After Life on the Street, a Christmas Tree Meant Home

·4 min read

When the photo above was taken in 2017, Jack Gates had been living in Vancouver’s Regent Hotel for three years. For much of that time, Gates had been fighting his landlords, the Sahota family, in court or at B.C.’s Residential Tenancy Branch over the terrible living conditions in the single-room occupancy hotel.

Photographer Jennifer Gauthier and I had come to the Regent to talk to Gates about the city’s failure to make it a safe building to live in. Gates had taken us on a tour of the building, showing us a loose fire escape and talking about his fear of what would happen if there was a fire. We’d seen a rat scampering down the hallway, doors boarded up with plywood and overflowing garbage bins in the corridors.

It was just a few weeks before Christmas, and even though his room was tiny — a typical 100-square-foot SRO room — Gates had put up a full-sized Christmas tree, decorated with candy canes and tinsel. I asked Jen to try to get a photo of him with his tree.

I’ve been thinking about that photo a lot lately. Gates and everyone else who lived in the Regent moved out in 2018, when the city declared the building unsafe to occupy. City councillors voted to start a process to expropriate the Regent and another hotel owned by the Sahotas, the Balmoral, because they had been so badly neglected.

The city finally took ownership of the Downtown Eastside buildings this fall, and plans to redevelop them into housing affordable to people on disability and social assistance payments.

Gates says he put up the tree to make his room at the Regent feel like home. He recalled how when he first arrived at the hotel his room was filled with mattresses that were visibly crawling with bedbugs. He had to clean out the room himself, with the help of Pine-Sol, a mop and a broom bought at the dollar store.

“When I moved into the Regent, I didn’t care — I was going to make it a home,” Gates said.

Gates’s journey to the Regent started with being evicted from an apartment at Fraser and Broadway while he was in hospital. He ended up living on the street, sleeping in a tent behind the Tim Hortons at Broadway and Main. One night, he said, some police officers stopped him as he was foraging for something to sell in the alley, drove him to the Downtown Eastside and left him there.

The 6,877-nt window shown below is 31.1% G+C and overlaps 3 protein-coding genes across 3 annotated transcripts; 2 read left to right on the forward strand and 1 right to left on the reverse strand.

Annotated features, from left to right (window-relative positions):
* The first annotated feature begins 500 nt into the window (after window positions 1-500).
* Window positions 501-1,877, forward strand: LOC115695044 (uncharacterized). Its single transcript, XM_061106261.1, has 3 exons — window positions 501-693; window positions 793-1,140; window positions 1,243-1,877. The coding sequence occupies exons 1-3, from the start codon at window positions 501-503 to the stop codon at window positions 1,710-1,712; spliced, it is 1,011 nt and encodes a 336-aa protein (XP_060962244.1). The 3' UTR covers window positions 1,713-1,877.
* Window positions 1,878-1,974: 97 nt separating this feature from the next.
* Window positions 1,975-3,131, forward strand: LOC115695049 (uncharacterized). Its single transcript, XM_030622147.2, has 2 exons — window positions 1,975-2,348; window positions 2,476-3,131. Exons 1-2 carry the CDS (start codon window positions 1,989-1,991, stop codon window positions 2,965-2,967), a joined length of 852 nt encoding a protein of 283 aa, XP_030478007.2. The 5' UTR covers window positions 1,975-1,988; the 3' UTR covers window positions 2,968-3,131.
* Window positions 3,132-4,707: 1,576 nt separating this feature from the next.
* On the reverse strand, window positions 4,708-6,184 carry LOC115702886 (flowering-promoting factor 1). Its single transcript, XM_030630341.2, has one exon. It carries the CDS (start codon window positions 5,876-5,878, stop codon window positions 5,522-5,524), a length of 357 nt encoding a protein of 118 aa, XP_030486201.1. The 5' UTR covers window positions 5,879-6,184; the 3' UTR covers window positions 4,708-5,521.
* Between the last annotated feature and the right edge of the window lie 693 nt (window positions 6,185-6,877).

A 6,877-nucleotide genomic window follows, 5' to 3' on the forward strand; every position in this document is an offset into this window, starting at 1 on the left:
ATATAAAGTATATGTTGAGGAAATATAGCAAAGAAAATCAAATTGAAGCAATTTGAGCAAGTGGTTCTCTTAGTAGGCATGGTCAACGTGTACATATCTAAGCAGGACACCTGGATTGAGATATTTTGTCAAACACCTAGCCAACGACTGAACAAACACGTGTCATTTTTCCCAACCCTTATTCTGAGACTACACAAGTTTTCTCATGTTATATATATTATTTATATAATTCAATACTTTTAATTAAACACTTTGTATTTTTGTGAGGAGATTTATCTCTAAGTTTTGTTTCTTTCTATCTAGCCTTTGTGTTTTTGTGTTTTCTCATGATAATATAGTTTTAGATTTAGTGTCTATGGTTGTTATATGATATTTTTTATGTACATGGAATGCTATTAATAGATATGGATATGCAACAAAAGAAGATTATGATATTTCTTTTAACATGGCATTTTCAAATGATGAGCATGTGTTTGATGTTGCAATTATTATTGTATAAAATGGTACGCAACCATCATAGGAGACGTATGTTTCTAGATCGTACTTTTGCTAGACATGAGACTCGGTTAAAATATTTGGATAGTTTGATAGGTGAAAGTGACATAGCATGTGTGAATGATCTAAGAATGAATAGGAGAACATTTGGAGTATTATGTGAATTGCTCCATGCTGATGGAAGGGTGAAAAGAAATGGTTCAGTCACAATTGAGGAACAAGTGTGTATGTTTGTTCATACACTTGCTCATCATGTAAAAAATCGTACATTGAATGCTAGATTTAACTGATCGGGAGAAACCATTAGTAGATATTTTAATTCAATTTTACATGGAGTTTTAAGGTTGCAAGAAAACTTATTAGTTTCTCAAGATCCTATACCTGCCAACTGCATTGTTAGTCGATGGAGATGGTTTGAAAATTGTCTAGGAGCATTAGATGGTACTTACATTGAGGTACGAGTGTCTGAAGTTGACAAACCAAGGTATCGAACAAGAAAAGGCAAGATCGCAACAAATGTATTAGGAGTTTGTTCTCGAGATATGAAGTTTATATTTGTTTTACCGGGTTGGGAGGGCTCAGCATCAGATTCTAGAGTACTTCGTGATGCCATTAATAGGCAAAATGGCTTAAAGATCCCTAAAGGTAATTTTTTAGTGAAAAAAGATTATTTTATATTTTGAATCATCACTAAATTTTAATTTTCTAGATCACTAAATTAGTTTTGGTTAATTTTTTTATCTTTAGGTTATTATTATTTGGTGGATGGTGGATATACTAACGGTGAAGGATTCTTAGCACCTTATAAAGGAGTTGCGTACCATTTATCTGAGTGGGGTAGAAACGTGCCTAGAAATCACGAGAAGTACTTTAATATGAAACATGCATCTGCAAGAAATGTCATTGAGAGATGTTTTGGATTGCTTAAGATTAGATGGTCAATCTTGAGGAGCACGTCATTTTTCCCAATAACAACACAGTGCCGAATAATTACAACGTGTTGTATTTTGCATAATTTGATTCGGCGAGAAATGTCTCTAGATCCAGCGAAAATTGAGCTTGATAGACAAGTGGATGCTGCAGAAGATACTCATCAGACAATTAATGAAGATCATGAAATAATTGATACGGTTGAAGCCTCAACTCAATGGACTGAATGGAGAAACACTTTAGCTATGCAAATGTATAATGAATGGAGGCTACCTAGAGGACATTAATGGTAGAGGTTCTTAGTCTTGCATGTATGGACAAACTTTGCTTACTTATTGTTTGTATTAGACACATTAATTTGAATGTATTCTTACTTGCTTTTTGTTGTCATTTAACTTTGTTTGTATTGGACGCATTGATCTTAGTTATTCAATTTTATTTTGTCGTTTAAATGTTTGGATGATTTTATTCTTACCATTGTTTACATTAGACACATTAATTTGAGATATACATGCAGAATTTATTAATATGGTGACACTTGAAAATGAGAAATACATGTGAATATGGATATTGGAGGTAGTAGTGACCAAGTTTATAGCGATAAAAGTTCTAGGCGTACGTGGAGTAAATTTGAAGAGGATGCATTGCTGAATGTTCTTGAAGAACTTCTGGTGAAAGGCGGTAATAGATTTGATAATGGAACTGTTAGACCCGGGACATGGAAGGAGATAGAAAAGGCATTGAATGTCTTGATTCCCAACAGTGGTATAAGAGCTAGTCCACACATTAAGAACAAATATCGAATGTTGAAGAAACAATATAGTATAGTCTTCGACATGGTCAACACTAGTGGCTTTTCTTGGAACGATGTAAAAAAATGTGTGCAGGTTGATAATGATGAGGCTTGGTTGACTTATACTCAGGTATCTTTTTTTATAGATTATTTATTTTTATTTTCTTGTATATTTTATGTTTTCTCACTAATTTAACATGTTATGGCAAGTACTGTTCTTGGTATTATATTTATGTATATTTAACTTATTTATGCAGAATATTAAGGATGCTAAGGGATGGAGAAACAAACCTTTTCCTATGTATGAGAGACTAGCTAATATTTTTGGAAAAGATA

When Gates first moved into the Regent, he didn’t have a bed — for about a month, he slept on the floor with his head cushioned on his jacket. Often his room was freezing, because there was no heat or hot water.

By 2017, when Gates was speaking to reporters and advocating for himself and other tenants, his room was carefully organized, with food and other items stored in clear plastic bins and the bed neatly made — although the mice still chewed holes in the foam mattress, which he brought to City Hall at one point to show to city council.

His Christmas tree that year, he remembers, came from a lot at 12th Avenue and Main Street. Wendy Pedersen, a tenant organizer who worked with residents of the Regent and Balmoral, picked it up in her car and drove it back to the Downtown Eastside.

“When I was younger, I never really had a tree,” he said. “I was free from drugs and alcohol and I wanted to have a Christmas I would remember.”

Gates remembers he was the last one to move out of the Regent, and he wanted to make sure the housing other tenants had been offered was better than what they’d all experienced in the Sahotas’ SROs.

“I didn’t want to see anyone live like they were living in the Regent,” he said.

Gates says he was excited by the news of the city taking ownership of the hotels because of what it means for people who need housing. Too many people in the city are homeless, he said, living on the street in the cold and rain.

“I know now they’re going to build some housing,” he said. “I lived on the street for a couple of months and I got double pneumonia. No matter if someone says they don’t mind being out there, there are too many things that can happen.”

Gates now lives in a social housing building in Strathcona, just a few blocks from where he used to live. He got his tree up on Monday, and his bachelor apartment is filled with gifts he plans to hand out in Chinatown and the Downtown Eastside.

“Every place I’ve had since I sobered up, I made it home,” Gates said. “No matter the condition it’s in — so I can welcome people in.”

Jen St. Denis, Local Journalism Initiative Reporter, The Tyee